Sacraments of beauty’s protest

Earlier this week I made time to shabbat, to “cease” my non-stop life and attend to the immediate, the present, the here and now, in order to look at all God has made and say with Him, “Very good.”

After watching the sunrise with a stiff east wind caressing my face, and driving my daughters to play practice, I went to a local bookstore to read one of my favorite books.

For 2 hours.

20,000 different species of butterfly. Flowers in flight refracting divine de-light.

For me they have always been sacraments of beauty’s protest, gracefully yielding against the unyielding, rebellious, predatory designs of as-yet unredeemed nature. Icons of the glory to be revealed, per Romans 8:18-30. They transform from caterpillars who steal and destroy to live, into butterflies who feed only on what is freely offered to them and, by pollinating, give back the gift of new life.

And we all, with unveiled face, beholding the glory of the Lord, are being transformed [metamorphoumetha] into his likeness from one degree of glory to another (2 Cor. 3:18)

I remember as a child watching a blue jay eat a still-fluttering sulphur butterfly on the sidewalk, swallowing the body and leaving on the ground two perfect yellow wings. Lifeless beauty laid on a concrete sepulcher. I recall being profoundly sad, but only sitting still, as if waiting for something unexpected to happen. Beneath the crush of violence, beauty still gently smiled. How could God not act? I sat and looked, wondering if there would be a heaven for butterflies. There to live again, soaring their immortal protest.

To God they soar, I’m certain of it, as “He will not refuse one who is so blithe to go to him.”

When I am discouraged, weary, disheartened, disillusioned, I pull out my book and remember: Butterflies are. Like the Seraphim, existing there only to sing with colors the splendor of divine Beauty.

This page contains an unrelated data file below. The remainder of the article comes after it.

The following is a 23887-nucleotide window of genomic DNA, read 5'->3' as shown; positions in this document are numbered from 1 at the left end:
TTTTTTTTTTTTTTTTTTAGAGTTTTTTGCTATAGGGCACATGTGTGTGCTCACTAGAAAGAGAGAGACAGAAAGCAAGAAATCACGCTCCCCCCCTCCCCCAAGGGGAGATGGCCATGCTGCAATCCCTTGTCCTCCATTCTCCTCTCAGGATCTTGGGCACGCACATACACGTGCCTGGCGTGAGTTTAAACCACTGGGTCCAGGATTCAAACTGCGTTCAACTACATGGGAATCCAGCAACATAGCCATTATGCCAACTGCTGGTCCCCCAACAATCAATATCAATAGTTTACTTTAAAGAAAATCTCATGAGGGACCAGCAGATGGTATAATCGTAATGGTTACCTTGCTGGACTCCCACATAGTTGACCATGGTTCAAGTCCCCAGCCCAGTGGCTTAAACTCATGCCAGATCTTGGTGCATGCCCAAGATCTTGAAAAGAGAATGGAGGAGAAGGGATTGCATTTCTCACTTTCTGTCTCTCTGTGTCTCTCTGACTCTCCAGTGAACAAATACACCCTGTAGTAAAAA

After I left the bookstore, I went to visit the levee. They were everywhere, dancing in the sky under the brilliant sun, skipping from flower to flower. And I remembered my mom reading to me Trina Paulus’ Hope for the Flowers when I was small. If you recall, the caterpillar exclaimed with hope,

“We can fly!
We can become butterflies!
There’s nothing at the top
and it doesn’t matter!”
As he heard his own
message he realized how
he had misread the instinct
to get high.
To get to the “top” he
must fly, not climb.

I flew in praise! Praise, that most ‘useless’ of prayers, without a ‘why’ other than to declare Beauty’s endangered appearing. Thank you, O God, for deeming the risk worthwhile, for us and for our salvation.

Glory to Thee, bringing from the depth of the earth an endless variety of colors, tastes and scents
Glory to Thee for the warmth and tenderness of the world of nature
Glory to Thee for the numberless creatures around us
Glory to Thee for the depths of Thy wisdom, the whole world a living sign of it
Glory to Thee; on my knees, I kiss the traces of Thine unseen hand
Glory to Thee, enlightening us with the clearness of eternal life
Glory to Thee for the hope of the unutterable, imperishable beauty of immortality
Glory to Thee, O God, from age to age   — Glory to God for All Things

7 comments on “Sacraments of beauty’s protest